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BSB 806 015
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What is the 50/30/20 budget?

No matter what your financial goals are, a budget can help to make them happen. From managing your day-to-day spending to setting yourself up for the future, it pays to manage your money. Budgeting doesn’t need to be spreadsheets and formulas and calculators, so here’s a simple way to better budgeting:

The 50/30/20 budgeting rule

A great place to starts is the 50/30/20 budget rule. This is an easy guide to show the percentage of your salary you should be spending or saving. With this rule you allocate: 

  • 50% on needs, such as your rent or home loan repayments, transportation, your weekly shop, paying off any debt, insurances and health costs, education and utility bills.
  • 30% on wants, such as daily coffee, eating out, shopping, entertainment, hobbies, and holidays, etc.
  • 20% on savings, such as emergency funds, savings accounts (e.g. saving for a new car or a housing deposit), additional debt repayments, as well as investments inside and/or outside of superannuation.

To show you how it works, let’s use two individuals, one receiving an after-tax income of $52,000 p.a. and the other receiving an after-tax income of $104,000 p.a. with the 50/30/20 budget calculator:

The 50/30/20 budget calculator

Scenario 1 - annual income $52,000

Allocation

Expenditure (rounded to the nearest dollar)

What

Weekly

Fortnightly

Monthly*

Annually

50% Needs

$500

$1,000

$2,167

$26,000

30% Wants

$300

$600

$1,300

$15,600

20% Savings

$200

$400

$867

$10,400

TOTAL

$1,000

$2,000

$4,334

$52,000

Scenario 2 - annual income $104,000

Allocation

Expenditure (rounded to the nearest dollar)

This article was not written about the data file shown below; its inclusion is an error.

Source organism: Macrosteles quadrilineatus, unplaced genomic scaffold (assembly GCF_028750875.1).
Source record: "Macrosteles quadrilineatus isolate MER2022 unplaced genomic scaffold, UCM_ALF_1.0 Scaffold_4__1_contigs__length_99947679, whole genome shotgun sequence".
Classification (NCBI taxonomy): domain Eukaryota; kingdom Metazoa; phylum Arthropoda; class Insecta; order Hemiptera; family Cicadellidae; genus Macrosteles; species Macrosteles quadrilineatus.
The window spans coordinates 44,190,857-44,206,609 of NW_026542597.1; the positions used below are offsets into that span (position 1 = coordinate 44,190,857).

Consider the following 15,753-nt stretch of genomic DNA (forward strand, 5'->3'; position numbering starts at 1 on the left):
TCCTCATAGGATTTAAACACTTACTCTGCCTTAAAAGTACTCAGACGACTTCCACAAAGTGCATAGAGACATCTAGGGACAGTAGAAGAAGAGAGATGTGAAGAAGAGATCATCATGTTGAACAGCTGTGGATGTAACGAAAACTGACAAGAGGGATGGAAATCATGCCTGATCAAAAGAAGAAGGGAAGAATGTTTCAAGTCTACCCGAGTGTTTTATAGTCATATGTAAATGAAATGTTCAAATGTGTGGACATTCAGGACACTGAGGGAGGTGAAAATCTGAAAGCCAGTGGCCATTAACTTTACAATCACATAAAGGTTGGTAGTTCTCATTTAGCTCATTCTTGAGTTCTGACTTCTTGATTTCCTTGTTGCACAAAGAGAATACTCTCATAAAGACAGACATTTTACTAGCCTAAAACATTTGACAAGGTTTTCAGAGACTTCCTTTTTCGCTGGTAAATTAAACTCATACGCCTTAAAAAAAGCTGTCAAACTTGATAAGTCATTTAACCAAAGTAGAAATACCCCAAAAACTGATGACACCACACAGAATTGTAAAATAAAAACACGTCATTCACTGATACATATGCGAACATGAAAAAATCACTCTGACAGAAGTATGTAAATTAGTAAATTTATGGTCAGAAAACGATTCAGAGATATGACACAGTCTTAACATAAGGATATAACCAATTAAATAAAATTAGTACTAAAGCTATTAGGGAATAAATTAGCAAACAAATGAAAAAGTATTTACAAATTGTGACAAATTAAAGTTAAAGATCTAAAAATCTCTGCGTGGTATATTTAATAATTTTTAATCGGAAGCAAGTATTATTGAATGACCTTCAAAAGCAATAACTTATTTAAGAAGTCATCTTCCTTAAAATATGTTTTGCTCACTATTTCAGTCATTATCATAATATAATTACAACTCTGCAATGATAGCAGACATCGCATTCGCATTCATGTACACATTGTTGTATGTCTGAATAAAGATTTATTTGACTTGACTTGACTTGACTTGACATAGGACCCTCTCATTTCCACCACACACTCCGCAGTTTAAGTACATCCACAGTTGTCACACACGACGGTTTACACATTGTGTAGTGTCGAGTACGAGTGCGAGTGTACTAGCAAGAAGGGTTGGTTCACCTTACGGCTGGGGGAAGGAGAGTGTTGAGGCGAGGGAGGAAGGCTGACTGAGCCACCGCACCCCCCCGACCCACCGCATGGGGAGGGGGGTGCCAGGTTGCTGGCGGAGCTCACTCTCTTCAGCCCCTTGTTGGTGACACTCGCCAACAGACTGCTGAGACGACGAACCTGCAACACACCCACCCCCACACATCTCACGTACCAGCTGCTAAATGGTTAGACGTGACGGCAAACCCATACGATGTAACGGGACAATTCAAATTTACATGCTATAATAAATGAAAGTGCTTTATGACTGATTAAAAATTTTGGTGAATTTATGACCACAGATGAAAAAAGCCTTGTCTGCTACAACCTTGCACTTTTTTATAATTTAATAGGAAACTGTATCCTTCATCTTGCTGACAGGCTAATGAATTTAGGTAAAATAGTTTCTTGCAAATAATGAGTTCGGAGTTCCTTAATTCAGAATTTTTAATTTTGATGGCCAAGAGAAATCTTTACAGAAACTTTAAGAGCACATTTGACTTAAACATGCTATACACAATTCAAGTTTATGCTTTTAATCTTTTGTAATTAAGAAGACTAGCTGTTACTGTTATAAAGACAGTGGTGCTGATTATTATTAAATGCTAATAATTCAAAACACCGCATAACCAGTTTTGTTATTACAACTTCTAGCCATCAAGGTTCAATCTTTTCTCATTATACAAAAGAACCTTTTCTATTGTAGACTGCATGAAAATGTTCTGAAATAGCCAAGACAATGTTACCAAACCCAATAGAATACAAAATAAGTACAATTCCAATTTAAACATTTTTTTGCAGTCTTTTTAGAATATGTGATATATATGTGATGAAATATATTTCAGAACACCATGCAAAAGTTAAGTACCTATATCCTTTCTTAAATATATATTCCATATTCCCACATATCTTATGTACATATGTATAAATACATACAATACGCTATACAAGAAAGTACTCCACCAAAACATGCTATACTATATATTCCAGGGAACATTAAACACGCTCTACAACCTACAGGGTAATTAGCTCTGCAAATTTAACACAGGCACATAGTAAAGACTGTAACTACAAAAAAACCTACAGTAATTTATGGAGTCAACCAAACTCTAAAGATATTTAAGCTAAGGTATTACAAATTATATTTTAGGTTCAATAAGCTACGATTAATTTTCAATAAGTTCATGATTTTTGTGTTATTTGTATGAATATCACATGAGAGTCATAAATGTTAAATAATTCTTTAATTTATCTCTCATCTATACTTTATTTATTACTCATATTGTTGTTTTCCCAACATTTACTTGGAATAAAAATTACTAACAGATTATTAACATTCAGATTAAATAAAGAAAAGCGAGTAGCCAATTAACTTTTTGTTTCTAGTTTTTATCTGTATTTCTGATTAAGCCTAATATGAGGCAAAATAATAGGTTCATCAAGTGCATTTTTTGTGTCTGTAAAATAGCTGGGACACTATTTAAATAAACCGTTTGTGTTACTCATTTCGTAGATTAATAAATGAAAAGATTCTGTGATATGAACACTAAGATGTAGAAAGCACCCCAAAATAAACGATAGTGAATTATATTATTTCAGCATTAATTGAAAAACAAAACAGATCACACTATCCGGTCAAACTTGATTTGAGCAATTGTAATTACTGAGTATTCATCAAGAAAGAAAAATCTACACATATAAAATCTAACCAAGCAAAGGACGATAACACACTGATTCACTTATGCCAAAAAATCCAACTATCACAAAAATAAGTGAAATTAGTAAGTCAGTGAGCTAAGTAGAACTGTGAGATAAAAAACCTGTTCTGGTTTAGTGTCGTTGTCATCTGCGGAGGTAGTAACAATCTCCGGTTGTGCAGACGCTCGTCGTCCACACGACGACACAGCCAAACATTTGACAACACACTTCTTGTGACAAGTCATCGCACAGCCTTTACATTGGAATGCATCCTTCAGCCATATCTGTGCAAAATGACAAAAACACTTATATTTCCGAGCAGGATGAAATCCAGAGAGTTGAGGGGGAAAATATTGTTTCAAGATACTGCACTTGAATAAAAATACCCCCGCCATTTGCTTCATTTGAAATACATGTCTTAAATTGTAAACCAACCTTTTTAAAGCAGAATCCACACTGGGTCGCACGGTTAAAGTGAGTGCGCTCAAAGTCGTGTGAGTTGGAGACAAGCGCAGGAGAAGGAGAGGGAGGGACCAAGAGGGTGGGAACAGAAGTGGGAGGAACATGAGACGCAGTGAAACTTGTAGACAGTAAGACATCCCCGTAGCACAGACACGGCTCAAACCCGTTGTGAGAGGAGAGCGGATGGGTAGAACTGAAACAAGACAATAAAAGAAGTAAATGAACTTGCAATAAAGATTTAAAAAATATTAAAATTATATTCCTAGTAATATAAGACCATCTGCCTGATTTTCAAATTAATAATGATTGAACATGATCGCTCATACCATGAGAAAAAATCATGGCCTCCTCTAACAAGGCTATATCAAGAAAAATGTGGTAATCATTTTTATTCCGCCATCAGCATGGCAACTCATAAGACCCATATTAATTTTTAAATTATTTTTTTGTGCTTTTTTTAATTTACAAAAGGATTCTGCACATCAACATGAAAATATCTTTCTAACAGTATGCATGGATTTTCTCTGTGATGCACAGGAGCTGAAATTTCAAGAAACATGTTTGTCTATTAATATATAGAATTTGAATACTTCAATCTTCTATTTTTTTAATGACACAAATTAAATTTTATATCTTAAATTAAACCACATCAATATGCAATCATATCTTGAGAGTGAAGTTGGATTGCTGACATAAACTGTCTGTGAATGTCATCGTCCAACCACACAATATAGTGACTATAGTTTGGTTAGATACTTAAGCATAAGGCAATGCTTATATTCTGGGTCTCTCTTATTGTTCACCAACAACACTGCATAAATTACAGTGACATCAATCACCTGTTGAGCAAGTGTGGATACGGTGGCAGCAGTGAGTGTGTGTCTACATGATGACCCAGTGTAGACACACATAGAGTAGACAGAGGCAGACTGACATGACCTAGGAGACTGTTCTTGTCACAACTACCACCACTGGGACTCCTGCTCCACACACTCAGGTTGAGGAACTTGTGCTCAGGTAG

What

Weekly

Fortnightly

Monthly*

Annually

50% Needs

$1,000

$2,000

$4,333

$52,000

30% Wants

$600

$1,200

$2,600

$31,200

20% Savings

$400

$800

$1,733

$20,800

TOTAL

$2,000

$4,000

$8,667

$104,000

Please note: As there are 52 weeks in a year, not 48 (i.e. four weeks x 12 months), the monthly expenditure has been calculated by multiplying the weekly expenditure by 4.334 (52 weeks / 12 months).

So you can see how much is allocated to each category, and how savings can grow over a year.

Things to consider

There are lots of benefits to creating a budget, such as:

  1. Helping you to think about the split of living costs and savings, enabling you to not overspend each month, and set yourself up for the future.
  2. Making you less affected by interest rate changes and fluctuations that may impact loans or other debts you have.
  3. Teaching you the difference between a want and a need, and where to exercise control, and where to embrace the spending.

However, there may be some occasions where you can adjust the percentages to fit your circumstances.

High income earners

For those with high incomes, a 50% and 30% allocation towards need and wants may be too high, encouraging some extra spending. So tweaking the savings percentage could enable you to live comfortably, and reach savings goals even sooner.

Low to middle income earners

For those who live in expensive areas, or with slightly lower incomes, it may prove difficult to only spend 50% of your salary on rent and outgoings. You may need to pinch the percentages for wants or savings to enable a good lifestyle. This is about understanding the balance, and introducing some budget planning into your banking routine.

Moving forward

A simple look at budgeting like the 50/30/20 rule is a great place to start effectively managing your money. Once you’re in a routine and looking to broaden your goals such as building wealth or investing,  it may help to seek professional advice on your financial situation to achieve your financial goals and objectives with a budget sheet.

Remember, as your financial position changes, so should your budgeting. So keep learning and adapting and you’ll see financial success in no time.

We can help with setting up a budget. Contact P&N for a financial health check, or talk to P&N Financial Planning to start to build a financial plan for your future.

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